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Clinical data
Routes of
ATC code
  • None
  • S-[(4aR,4bS,6aS,7S,7aS,8aS,8bS,8cR,9R)-4a,6a-Dimethyl-2,5'-dioxo-2,4',4b,5,5',6,6a,7a,8,8a,8b,8c,9,10-tetradecahydro-3'H,4aH-spiro[cyclopropa[4,5]cyclopenta[1,2-a]phenanthrene-7,2'-furan]-9-yl] ethane thioate
CAS Number
PubChem CID
Chemical and physical data
Molar mass426.57 g·mol−1
3D model (JSmol)
  • CC(=O)SC1CC2=CC(=O)C=CC2(C3C1C4C5CC5C6(C4(CC3)C)CCC(=O)O6)C
  • InChI=InChI=1S/C25H30O4S/c1-13(26)30-19-11-14-10-15(27)4-7-23(14,2)17-5-8-24(3)22(21(17)19)16-12-18(16)25(24)9-6-20(28)29-25/h4,7,10,16-19,21-22H,5-6,8-9,11-12H2,1-3H3/t16-,17+,18+,19-,21+,22+,23+,24+,25+/m1/s1

Mespirenone (INN) (developmental code name ZK-94679), also known as Δ1-15β,16β-methylenespironolactone, is a steroidal antimineralocorticoid of the spirolactone group related to spironolactone that was never marketed.[1][2] Animal research found that it was 3.3-fold more potent as an antimineralocorticoid relative to spironolactone.[3] In addition to its antimineralocorticoid properties, mespirenone is also a progestogen, antigonadotropin, and antiandrogen.[2][4] It is 2- to 3-fold as potent as spironolactone as a progestogen and antigonadotropin but its antiandrogenic activity is markedly reduced and weak (though still of significance) in comparison.[4][5] Mespirenone is also a potent and specific enzyme inhibitor of 18-hydroxylase and thus of mineralocorticoid biosynthesis.[6] The drug was under development by Schering (now Bayer Schering Pharma) and reached phase II clinical trials but was discontinued in 1989.[7]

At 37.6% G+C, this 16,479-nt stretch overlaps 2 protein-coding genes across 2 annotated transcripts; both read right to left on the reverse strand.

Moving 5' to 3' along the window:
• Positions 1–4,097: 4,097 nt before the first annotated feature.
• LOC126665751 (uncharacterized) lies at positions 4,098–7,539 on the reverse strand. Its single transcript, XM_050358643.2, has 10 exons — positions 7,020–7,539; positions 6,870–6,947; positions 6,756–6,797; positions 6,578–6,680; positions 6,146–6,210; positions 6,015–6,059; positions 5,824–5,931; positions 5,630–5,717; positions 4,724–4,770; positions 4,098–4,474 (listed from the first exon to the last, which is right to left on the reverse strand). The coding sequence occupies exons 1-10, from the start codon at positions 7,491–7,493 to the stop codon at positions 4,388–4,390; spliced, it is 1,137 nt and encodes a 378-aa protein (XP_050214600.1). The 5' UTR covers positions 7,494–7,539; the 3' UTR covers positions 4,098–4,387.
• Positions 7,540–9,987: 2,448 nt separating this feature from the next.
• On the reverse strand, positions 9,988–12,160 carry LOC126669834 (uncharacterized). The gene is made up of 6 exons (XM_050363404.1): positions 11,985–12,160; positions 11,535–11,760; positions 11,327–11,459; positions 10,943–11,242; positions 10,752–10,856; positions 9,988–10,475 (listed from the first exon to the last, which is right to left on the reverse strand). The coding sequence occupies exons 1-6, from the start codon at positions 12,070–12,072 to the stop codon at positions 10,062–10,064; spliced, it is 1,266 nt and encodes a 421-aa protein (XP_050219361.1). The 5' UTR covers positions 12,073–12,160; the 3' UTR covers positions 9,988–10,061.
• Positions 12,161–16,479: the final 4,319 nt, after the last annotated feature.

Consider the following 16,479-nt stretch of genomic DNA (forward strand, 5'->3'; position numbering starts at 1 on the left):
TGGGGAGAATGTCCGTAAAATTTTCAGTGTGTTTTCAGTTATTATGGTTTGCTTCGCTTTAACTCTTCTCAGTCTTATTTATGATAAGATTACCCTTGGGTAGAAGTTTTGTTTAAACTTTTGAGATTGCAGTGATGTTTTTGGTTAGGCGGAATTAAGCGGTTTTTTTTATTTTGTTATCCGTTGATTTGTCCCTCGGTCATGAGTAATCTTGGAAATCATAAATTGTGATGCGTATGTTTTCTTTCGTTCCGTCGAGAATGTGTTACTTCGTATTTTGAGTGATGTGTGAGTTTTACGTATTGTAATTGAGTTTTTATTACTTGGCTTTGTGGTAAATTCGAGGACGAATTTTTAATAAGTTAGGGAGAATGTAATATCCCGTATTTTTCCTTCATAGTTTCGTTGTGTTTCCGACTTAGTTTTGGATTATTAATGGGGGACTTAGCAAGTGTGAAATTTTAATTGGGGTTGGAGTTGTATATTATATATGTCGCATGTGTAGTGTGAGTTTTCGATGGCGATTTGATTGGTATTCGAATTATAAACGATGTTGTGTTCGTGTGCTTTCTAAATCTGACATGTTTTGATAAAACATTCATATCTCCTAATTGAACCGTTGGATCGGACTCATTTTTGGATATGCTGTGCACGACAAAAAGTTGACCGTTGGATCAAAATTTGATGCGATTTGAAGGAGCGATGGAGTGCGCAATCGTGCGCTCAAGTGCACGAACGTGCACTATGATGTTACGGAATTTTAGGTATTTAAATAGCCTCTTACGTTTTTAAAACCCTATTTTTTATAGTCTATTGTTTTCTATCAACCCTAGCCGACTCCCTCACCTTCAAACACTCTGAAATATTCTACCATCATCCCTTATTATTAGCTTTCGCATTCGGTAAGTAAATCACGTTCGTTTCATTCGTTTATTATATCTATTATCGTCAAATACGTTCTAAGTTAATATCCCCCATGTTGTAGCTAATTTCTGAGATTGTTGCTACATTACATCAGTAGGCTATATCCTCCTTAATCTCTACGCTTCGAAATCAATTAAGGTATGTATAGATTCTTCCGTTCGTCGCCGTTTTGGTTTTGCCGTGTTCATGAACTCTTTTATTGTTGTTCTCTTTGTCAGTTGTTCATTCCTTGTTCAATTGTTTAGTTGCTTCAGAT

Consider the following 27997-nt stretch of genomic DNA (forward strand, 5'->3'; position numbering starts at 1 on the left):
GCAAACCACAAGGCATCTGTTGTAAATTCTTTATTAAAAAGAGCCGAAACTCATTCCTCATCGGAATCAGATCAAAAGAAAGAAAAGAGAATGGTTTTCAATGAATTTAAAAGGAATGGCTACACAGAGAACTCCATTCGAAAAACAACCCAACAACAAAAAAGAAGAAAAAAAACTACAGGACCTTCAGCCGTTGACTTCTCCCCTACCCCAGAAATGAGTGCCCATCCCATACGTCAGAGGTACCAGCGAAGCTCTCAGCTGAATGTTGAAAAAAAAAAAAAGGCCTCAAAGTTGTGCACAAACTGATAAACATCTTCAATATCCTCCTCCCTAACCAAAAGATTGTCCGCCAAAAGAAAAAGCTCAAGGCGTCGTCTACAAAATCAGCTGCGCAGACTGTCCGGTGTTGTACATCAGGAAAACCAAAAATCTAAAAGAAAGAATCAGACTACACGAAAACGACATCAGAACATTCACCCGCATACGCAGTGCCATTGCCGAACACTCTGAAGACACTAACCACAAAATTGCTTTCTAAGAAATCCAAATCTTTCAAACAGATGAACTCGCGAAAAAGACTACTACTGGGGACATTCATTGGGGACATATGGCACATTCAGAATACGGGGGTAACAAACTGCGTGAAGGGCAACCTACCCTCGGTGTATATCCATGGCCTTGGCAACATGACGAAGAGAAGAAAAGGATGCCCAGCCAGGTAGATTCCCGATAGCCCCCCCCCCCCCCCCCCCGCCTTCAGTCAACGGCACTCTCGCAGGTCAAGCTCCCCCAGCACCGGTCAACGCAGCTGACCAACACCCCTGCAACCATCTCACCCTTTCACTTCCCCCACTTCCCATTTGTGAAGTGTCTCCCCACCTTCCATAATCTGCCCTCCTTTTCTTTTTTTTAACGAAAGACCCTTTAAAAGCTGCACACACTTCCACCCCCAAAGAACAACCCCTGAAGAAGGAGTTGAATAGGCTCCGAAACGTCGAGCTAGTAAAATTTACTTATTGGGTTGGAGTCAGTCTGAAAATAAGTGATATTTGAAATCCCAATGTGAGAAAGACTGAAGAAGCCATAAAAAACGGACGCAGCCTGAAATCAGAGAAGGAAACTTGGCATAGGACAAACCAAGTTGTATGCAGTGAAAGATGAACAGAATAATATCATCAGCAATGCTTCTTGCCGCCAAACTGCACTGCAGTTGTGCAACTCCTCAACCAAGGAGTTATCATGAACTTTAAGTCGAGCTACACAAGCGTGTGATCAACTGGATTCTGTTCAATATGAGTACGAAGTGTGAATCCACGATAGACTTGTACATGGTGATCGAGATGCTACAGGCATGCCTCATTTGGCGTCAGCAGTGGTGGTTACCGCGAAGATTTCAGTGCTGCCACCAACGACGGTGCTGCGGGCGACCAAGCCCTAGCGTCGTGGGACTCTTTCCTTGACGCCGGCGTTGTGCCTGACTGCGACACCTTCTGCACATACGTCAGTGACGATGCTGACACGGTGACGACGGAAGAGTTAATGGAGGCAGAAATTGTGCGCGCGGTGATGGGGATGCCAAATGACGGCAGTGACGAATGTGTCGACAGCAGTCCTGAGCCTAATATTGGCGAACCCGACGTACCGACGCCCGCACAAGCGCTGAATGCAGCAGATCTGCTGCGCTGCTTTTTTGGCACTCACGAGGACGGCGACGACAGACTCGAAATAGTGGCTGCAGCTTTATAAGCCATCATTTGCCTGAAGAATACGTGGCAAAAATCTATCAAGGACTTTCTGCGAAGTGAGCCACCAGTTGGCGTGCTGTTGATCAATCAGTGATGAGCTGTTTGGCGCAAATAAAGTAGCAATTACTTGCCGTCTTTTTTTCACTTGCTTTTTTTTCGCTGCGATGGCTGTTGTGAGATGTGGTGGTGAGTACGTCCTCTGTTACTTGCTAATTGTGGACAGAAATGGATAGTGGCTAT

See also[edit]


  1. ^ J. Elks (14 November 2014). The Dictionary of Drugs: Chemical Data: Chemical Data, Structures and Bibliographies. Springer. pp. 775–. ISBN 978-1-4757-2085-3.
  2. ^ a b Losert W, Bittler D, Buse M, Casals-Stenzel J, Haberey M, Laurent H, Nickisch K, Schillinger E, Wiechert R (1986). "Mespirenone and other 15,16-methylene-17-spirolactones, a new type of steroidal aldosterone antagonists". Arzneimittelforschung. 36 (11): 1583–600. PMID 3028435.
  3. ^ Arzneimittel-Forschung. Editio Cantor. 1991.
  4. ^ a b Nishino Y, Schröder H, el Etreby MF (1988). "Experimental studies on the endocrine side effects of new aldosterone antagonists". Arzneimittelforschung. 38 (12): 1800–5. PMID 3245852.
  5. ^ Opoku J, Kalimi M, Agarwal M, Qureshi D (1991). "Effect of a new mineralocorticoid antagonist mespirenone on aldosterone-induced hypertension". Am. J. Physiol. 260 (2 Pt 1): E269–71. doi:10.1152/ajpendo.1991.260.2.E269. PMID 1996630.
  6. ^ Weindel K, Lewicka S, Vecsei P (1991). "Inhibitory effects of the novel anti-aldosterone compound mespirenone on adrenocortical steroidogenesis in vitro". Arzneimittelforschung. 41 (9): 946–9. PMID 1796922.
  7. ^ Eckhard Ottow; Hilmar Weinmann (8 September 2008). Nuclear Receptors as Drug Targets. John Wiley & Sons. pp. 410–. ISBN 978-3-527-62330-3.